rooted, but still growing


Posted on: October 21, 2009

I’m still having some trouble with this stepmom thing, and I’m struggling to find ways to explain how I feel without sounding whiny and selfish. On the other hand, the months I’ve spent trying to bite my tongue have led only to a mouthful of blood and even the most diplomatic among us would eventually choke on it, too, so I might as well spit it out.

Well. The truth is, I *am* sometimes whiny and selfish. Sometimes, my best efforts at living life through loving get run over by jealous tendencies and unrealistic expectations. I spent the entire weekend in a funk, weeping onto Steve’s shoulder that I missed him, that I wanted something of our own. Other than having the boys for a few weeks during the summer over these past three years, it’s always just been Steve and me. I’m not claiming that my entire identity was dependent upon the “us-ness,” but N’s arrival definitely wreaked some havoc on how I saw Steve and me as a couple, and where I fit in this newly structured family.

It was – and is – hard. N was desperate for a strong male role model. He really likes his stepfather, but the guy is Steve’s polar opposite. We’re in the midst of an idolization phase, where everything Steve says and does is placed under a microscope, studied, and then carefully packaged and placed in a catalog for future reference. In short, N is constantly up Steve’s butt. And when you have a 140-pound human up your ass, it’s hard to concentrate on anything else. Including your wife.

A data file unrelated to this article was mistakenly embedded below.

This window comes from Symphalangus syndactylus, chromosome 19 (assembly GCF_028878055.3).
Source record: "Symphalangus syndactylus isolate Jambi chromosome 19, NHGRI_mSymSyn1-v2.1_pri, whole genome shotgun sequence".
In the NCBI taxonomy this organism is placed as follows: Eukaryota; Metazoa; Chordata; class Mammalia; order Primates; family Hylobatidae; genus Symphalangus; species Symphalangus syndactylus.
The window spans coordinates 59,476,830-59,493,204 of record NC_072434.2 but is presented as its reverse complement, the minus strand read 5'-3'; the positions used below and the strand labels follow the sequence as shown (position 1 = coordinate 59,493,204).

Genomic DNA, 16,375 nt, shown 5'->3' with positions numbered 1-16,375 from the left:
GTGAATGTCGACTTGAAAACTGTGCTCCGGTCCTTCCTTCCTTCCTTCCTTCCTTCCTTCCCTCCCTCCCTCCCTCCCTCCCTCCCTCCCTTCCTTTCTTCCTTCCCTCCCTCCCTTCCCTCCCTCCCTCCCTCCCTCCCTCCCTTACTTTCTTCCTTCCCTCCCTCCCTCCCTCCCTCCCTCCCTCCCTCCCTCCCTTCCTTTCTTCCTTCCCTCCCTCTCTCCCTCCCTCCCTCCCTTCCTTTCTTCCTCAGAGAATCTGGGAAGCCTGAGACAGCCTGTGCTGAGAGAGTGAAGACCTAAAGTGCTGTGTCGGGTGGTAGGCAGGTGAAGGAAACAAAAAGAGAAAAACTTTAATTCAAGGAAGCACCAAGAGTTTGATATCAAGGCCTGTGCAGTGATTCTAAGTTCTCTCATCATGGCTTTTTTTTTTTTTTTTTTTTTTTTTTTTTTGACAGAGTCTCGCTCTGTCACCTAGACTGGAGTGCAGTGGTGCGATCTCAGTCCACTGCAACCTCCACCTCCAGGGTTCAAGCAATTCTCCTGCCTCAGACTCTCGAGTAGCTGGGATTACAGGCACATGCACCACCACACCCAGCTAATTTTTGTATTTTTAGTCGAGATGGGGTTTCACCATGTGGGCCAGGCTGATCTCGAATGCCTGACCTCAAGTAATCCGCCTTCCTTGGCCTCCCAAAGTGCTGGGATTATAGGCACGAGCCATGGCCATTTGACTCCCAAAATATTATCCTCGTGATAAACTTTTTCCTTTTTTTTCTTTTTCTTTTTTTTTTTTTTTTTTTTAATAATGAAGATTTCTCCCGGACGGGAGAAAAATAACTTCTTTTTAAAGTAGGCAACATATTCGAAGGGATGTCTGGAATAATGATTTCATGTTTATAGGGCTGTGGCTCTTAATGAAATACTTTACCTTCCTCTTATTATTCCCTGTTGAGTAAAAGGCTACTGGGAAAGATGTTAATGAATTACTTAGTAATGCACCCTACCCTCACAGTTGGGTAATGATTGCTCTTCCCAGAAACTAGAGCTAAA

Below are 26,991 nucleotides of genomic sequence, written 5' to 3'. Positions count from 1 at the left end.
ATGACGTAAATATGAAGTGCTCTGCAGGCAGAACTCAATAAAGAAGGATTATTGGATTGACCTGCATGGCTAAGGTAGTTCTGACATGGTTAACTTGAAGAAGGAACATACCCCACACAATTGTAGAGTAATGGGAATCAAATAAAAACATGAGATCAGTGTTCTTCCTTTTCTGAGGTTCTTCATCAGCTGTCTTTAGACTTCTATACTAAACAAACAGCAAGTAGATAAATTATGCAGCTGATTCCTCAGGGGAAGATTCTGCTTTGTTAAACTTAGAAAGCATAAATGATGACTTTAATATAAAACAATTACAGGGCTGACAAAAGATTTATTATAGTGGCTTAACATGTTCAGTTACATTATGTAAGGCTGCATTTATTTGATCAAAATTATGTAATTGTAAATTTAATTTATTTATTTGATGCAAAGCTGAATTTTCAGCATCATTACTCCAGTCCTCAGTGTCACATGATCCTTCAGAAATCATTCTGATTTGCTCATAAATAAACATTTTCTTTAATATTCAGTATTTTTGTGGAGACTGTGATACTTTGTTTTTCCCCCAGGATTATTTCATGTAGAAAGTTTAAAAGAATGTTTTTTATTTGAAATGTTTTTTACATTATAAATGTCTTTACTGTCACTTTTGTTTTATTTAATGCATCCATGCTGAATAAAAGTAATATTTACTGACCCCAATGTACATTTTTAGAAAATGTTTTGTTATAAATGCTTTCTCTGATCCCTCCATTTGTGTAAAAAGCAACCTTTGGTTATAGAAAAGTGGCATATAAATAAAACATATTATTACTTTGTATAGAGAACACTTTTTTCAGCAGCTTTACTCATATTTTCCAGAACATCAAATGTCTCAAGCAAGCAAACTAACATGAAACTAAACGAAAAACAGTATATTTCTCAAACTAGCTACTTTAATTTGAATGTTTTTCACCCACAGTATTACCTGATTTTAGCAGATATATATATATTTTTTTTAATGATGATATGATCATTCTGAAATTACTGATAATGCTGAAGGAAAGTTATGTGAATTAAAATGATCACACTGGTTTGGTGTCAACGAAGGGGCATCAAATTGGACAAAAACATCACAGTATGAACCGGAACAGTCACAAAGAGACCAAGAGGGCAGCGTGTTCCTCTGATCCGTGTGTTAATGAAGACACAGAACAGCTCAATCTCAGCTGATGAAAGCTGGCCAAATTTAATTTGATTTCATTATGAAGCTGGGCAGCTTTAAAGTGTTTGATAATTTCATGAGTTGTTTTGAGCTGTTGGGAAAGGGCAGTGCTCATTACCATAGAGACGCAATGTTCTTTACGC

This, I think, is one of the reasons I get so upset about things that ordinarily – in a “traditional” family – wouldn’t be a big deal. N has been taking Steve’s iPod to school and cross-country practice, and he’s been wearing Steve’s Black Label Society sweatshirt at every opportunity. I bought that iPod for Steve (twice, actually, because the first one I gave him was stolen out of his truck), and I scoured the Internet for that sweatshirt when every one we found in stores was either the wrong size or wrong design. I should mention that I was also broke-ass poor at the time, so it took quite a bit of planning, saving, and opening a credit card account that to this day I’m still struggling to pay off. Even though they aren’t mine, those things are special to me and it really hacks me off when I see the sweatshirt, filthy and tangled, lying in the dust on the garage floor, or when I see one of N’s sweaty, immature teammates listening to the iPod.

It sounds petty. I know this. But there aren’t many parts of our relationship that are just ours anymore. I guess that’s true for all couples with children, but it’s different for blended families. I didn’t play any role whatsoever in bringing those boys into this world. I love them, but they aren’t mine. They aren’t ours. I’d just like to hang on to the things – however small or seemingly insignificant – that exist between just us.

After a few days of my moping around, Steve and I carried out our typical conflict-resolution strategy: arguing via e-mail for about an hour or so, then finally getting to the meat of things and talking about it. He understands; I understand, and we pledged to work on our respective issues. I came away from that discussion feeling a lot better – probably better than I ever have. I feel good right now, and am looking at facing future challenges with a better attitude.


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